- A North Korean national has been extradited to the US to stand trial on money laundering charges.
- Mun Chol Myong was an “intelligence operative” based in Singapore, according to the indictment.
- Tensions have risen between Washington and Pyongyang, as Biden looks for a path forward.
- See more stories on Insider’s business page.
The US has for the first time extradited a North Korean national to face a criminal trial in America, according to the Justice Department.
An indictment unsealed this week alleged that Mun Chol Myong, 55, defrauded banks and laundered money in an attempt to skirt US and UN sanctions on North Korea.
“He is the first North Korean intelligence operative – and the second ever foreign intelligence operative – to have been extradited to the United States for violation of our laws,” said John C. Demers, assistant attorney general for the DOJ National Security Division, in a statement.
Demers continued: “We will continue to use the long reach of our laws to protect the American people from sanctions evasion and other national security threats.”
Mun this week made his initial appearance in federal court in Washington, DOJ officials said. He was detained by local authorities in Malaysia in May 2019. His case has been ongoing in local courts since then.
The news came as tensions between the two countries flared. On Wednesday, North Korea’s military tested two ballistic missiles, according to multiple reports. A US official told NBC News that the test “threatens the peace and security of the region and our nation.”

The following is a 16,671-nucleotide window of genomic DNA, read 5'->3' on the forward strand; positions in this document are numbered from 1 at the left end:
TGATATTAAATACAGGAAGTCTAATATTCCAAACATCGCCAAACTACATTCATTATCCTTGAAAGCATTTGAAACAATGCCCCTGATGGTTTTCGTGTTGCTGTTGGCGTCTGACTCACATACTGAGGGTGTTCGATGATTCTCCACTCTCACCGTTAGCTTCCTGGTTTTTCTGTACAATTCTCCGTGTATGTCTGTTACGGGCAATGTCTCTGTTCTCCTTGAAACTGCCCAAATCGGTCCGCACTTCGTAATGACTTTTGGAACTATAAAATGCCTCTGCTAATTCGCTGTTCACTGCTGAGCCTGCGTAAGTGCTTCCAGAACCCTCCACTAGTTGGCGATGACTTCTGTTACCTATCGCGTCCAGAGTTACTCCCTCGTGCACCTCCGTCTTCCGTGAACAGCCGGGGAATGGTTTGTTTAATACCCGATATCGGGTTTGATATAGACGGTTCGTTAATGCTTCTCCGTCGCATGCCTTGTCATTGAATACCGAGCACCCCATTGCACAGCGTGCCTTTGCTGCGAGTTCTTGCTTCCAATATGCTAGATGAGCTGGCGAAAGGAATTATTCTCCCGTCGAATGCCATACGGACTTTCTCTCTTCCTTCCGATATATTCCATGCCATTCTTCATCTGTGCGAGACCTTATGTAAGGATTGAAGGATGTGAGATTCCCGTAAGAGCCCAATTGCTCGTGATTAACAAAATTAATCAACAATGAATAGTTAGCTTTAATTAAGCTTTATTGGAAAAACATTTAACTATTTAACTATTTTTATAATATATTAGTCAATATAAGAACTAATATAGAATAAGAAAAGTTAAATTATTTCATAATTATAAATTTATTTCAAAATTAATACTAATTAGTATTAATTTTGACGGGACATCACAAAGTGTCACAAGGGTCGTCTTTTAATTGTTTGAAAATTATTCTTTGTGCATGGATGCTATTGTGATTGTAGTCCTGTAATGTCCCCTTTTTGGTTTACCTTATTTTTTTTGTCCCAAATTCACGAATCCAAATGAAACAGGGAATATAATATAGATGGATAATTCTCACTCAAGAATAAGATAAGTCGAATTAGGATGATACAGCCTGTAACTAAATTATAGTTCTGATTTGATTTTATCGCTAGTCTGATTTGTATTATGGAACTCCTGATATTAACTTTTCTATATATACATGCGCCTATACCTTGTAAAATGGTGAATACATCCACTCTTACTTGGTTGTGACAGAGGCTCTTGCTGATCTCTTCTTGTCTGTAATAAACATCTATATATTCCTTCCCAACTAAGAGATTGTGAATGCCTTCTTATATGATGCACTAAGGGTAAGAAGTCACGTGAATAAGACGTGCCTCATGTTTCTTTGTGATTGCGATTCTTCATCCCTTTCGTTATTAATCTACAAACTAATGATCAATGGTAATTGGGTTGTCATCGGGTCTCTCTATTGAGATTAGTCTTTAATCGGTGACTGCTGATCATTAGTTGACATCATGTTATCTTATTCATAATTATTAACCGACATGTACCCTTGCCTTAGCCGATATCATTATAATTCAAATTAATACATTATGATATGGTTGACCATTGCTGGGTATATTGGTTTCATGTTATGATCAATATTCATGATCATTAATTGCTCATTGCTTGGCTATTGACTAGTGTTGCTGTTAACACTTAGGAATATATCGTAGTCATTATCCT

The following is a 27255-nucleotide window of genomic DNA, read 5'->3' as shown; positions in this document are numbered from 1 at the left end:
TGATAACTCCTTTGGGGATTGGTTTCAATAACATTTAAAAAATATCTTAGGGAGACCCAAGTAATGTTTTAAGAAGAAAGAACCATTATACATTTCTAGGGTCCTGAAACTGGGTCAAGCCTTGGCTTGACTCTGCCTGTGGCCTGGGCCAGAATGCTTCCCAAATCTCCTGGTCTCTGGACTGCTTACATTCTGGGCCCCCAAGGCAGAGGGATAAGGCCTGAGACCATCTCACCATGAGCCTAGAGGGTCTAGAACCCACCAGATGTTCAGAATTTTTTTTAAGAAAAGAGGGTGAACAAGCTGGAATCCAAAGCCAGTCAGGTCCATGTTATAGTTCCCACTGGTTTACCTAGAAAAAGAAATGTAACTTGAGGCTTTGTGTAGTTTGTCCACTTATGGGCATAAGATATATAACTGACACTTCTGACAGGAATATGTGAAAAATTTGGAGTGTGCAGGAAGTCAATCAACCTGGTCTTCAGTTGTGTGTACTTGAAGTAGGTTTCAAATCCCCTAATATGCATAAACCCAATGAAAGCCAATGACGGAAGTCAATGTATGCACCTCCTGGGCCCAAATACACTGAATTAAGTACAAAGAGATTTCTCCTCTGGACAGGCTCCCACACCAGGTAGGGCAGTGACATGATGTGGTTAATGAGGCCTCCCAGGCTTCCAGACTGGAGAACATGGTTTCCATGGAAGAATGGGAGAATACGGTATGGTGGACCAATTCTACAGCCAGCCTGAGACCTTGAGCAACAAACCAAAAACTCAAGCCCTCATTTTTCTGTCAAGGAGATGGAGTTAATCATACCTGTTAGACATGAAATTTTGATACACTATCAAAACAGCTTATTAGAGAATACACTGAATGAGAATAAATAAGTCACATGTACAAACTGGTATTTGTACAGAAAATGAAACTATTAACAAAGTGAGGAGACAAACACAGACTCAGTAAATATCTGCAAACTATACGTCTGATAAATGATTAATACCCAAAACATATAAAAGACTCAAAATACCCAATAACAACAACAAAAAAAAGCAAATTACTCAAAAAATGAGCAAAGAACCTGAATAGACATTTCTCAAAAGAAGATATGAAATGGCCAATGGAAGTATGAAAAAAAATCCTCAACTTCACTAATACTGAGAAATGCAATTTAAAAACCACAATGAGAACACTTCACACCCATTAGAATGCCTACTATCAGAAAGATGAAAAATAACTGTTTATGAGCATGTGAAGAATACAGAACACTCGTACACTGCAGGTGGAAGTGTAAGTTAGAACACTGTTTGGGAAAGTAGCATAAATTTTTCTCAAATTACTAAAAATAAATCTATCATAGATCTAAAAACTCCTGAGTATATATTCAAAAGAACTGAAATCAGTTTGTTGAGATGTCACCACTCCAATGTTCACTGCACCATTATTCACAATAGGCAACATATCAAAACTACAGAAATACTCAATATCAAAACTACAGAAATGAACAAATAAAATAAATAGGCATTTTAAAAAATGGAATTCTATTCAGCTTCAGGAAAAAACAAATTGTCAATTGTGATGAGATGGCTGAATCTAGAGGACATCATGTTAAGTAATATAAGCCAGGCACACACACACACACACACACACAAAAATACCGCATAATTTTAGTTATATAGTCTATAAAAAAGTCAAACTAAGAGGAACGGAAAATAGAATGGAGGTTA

Earlier in the week, President Joe Biden’s administration said it would soon finish its in-depth review of Washington-Pyongyang policy, including the relationship fostered by the previous administration.
Senior administration officials said last week that they’d spoken with former officials “to get their sense of how their diplomacy with North Korea worked out over the last four years.”
Officials in Biden’s administration have reportedly been trying to contact North Korean officials since mid-February, but haven’t received a response.
“All I can tell you is that we are on our forward foot, in terms of wanting to clearly signal that we are prepared for continuing engagement in Northeast Asia with key partners and indeed with North Korea,” a senior Biden administration official said this week.
In response to the US extradition of one of its nationals, North Korea pulled embassy workers from Malaysia, according to multiple reports. The South China Morning Post reported that the “hermit kingdom was outraged” over the extradition.
The newly unsealed indictment, which was signed by a grand jury in May 2018, accused Mun and other unnamed suspects of laundering money through the US financial system. While based in Singapore, Mun worked for Sinsar Trading Pte. Ltd., which used front companies to launder more than $1.5 million, the indictment said.
The DOJ said Mun and others created shell companies to hide their ties to North Korea, giving them access to US correspondent banks and international wire services, breaking sanctions.
“The indictment further alleges that Mun was affiliated with the DPRK’s primary intelligence organization, the Reconnaissance General Bureau, which is the subject of US and UN sanctions,” the DOJ said.